From FF2 Managing Editor Jan Lisa Huttner: Press kits for this year’s Chicago International Film Festival were distributed very late and right before the start of the Jewish Holidays to boot, so I turned to Bill Stamets for help. (Bill is not only one of my most trusted colleagues in the Chicago Film Critics Association, we were also fellow graduate students at University of Chicago way back when.) 

Bill’s Guide
to the 2011 CIFF

By Bill Stamets
Special for Films for Two®

The 47th annual Chicago International Film Festival kicks off Thursday October 6th with a minor drama with local hooks, but recovers nicely with an agile array of international features. Running through October 20, this year's schedule lists 146 dramas and documentaries, and 52 shorts. All screenings are at the AMC River East 21 (322 East Illinois), a venue where subtitles are rare the rest of the year. The festival sets up its own ticket table in the lobby.

Cinema/Chicago programming director Mimi Plauché finds films from other festivals around the world. A handful of the 146 entries will return for longer local runs after this fest is over. Tickets are already sold out for a few films with heavy buzz among film buffs. Auteurs with cachet sending their new works to us include David Cronenberg, Jean-Pierre and Luc Dardenne, Werner Hezog, Lynne Ramsay, Bela Tarr and Wim Wenders. The festival traditionally introduces many “no-name” new directors too. To see who will appear for Q & A sessions after their screenings, check the Cinema/Chicago website at www.ChicagoFilmFestival.com under the film's "Show Times."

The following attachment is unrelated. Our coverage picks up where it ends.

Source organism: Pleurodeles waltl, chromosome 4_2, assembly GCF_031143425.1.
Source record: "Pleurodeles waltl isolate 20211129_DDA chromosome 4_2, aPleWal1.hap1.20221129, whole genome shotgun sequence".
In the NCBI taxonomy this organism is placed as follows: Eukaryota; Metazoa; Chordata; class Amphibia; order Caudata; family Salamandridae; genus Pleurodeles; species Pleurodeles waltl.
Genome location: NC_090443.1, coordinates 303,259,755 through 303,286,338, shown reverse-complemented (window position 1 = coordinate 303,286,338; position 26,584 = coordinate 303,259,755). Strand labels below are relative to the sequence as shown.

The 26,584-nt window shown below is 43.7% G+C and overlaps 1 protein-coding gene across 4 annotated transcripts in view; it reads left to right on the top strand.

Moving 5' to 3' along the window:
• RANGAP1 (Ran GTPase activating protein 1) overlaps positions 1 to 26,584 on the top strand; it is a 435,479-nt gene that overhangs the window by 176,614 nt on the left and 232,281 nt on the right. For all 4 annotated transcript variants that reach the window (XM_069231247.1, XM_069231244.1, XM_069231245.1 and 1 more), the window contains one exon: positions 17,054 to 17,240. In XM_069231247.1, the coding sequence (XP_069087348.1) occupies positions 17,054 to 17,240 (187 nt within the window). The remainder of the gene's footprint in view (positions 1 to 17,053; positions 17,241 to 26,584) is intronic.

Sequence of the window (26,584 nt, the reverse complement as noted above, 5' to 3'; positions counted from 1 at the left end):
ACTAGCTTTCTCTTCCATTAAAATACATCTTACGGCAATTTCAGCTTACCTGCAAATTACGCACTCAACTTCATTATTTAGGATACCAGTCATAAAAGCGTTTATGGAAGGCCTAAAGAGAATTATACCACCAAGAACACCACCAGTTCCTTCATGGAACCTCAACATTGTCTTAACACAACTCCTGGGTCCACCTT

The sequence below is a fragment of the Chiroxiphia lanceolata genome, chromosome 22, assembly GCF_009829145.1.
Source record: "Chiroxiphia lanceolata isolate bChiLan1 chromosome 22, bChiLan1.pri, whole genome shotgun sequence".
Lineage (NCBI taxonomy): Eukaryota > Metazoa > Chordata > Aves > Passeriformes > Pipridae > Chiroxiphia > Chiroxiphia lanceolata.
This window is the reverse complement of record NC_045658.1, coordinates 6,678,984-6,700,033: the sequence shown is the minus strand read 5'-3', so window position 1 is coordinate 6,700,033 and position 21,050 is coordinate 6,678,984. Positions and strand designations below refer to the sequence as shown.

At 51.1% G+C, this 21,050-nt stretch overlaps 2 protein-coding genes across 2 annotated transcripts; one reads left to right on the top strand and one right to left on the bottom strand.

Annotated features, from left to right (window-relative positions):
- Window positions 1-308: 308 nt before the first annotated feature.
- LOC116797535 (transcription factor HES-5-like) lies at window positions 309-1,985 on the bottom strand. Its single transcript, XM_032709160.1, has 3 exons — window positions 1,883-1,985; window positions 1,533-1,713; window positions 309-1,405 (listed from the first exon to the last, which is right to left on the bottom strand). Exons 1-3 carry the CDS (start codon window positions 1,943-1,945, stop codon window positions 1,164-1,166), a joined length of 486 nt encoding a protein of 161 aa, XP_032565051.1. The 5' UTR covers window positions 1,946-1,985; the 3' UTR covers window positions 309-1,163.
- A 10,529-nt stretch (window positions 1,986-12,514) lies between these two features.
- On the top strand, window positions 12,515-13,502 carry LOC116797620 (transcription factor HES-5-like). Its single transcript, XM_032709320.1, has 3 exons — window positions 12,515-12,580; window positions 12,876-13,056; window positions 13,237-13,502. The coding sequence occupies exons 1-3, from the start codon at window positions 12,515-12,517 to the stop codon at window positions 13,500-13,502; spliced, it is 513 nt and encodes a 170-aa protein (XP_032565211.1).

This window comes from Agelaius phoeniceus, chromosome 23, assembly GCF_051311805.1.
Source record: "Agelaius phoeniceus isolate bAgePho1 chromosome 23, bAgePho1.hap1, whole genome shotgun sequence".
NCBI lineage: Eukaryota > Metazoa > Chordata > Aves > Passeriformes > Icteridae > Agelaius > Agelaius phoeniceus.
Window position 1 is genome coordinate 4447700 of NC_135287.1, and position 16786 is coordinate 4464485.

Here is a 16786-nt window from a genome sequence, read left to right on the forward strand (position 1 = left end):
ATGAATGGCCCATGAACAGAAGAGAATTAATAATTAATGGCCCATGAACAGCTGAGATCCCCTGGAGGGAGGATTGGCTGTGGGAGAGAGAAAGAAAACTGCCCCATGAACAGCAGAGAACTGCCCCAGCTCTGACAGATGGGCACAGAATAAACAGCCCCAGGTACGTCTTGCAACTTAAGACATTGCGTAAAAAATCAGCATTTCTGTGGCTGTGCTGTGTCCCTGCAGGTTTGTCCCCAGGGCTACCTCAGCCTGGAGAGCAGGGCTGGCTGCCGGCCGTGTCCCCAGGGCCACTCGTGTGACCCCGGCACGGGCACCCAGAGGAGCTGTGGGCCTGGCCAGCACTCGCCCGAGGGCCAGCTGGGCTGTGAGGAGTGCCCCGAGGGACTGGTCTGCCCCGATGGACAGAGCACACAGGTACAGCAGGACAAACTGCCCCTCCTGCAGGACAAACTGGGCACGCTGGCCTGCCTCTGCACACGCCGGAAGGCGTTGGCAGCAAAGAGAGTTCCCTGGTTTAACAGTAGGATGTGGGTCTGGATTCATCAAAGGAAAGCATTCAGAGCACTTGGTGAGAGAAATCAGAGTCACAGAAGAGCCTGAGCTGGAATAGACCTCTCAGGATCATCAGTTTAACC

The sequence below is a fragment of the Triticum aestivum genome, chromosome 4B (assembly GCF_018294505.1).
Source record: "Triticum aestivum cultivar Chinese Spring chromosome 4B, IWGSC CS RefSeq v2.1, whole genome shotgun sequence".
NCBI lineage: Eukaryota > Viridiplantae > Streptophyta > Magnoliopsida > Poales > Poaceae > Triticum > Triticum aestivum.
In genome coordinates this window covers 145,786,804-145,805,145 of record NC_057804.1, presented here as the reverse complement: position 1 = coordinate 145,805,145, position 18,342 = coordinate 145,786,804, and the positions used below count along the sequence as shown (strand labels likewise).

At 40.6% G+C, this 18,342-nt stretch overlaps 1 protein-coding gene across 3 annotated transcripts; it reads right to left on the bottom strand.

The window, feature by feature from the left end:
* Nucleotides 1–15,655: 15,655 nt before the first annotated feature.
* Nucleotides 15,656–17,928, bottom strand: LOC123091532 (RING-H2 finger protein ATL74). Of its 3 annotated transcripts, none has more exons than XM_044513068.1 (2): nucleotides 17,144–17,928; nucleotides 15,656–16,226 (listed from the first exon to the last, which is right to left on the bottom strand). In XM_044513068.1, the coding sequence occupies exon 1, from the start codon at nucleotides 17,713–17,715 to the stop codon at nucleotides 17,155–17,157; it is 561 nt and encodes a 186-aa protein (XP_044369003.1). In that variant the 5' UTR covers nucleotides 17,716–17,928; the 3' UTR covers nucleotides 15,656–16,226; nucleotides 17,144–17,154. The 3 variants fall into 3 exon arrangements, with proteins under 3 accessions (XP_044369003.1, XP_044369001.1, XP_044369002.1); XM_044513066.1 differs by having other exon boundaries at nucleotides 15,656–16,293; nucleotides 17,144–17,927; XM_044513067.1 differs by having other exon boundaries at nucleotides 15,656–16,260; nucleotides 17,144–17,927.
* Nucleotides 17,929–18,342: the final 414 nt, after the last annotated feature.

The Opening Night entry, THE LAST RITES OF JOE MAY, also opened the Chesapeake Film Festival in Maryland last month. Dennis Farina stars as an over-the-hill lower-echelon Chicago mob guy. Although it's several notches better than the fest's similarly titled and similarly themed THE RETURN OF JOE RICH, this Steppenwolf Films production packs clichés found in other Chicago Indies: Italian cuisine, made men, opera-lovers, the Fulton Street meat market, abusive cops and CTA buses traversing snowy nights.

The rooftop pigeon coop recalls MEDIUM COOL, the 1969 political drama by Oscar-winning cinematographer Haskell Wexler. Wexler, a Chicago-area native, is scheduled to appear in person for an evening of clips and discussion with the CIFF’s documentary programmer.

All the foreign, independent, documentary and art films in this fest can lead to occasional confusion when title wordings converge. More interesting are coincidences in subject matter. For documentaries about coaches, there is SALAAM DUNK about a women's basketball team at an Iraqi college, and UNDEFEATED about a high school football team in Tennessee. Two fictional plots recruit Marilyn Monroe. Imagery of an airliner hitting the World Trade Center can be found in the Indian drama CORRODE and the French film TOP FLOOR, LEFT WING. The Algerian characters in the latter film live in an apartment project on a street with the politically loaded name "Place du 19 Mars 1962." (The day a formal cease-fire between France and Algeria was proclaimed, finally ending the bloody Algerian War.)

International variants on American genres are another draw. RABIES is hyped as Israel's "first foray into the slasher genre." A LONELY PLACE TO DIE, a kidnapping thriller set in the Scottish Highlands with a Serbian war criminal in the last reel, tallies even more fatalities. Gentler fare with ghosts can be sampled in KAIDAN—HORROR CLASSICS from Japan. The American-made THE WHISPERER IN DARKNESS is a nostalgic black-and-white nod to Hollywood horror, circa the 1930s. Regrettably, one genre not represented in the festival is avant-garde work.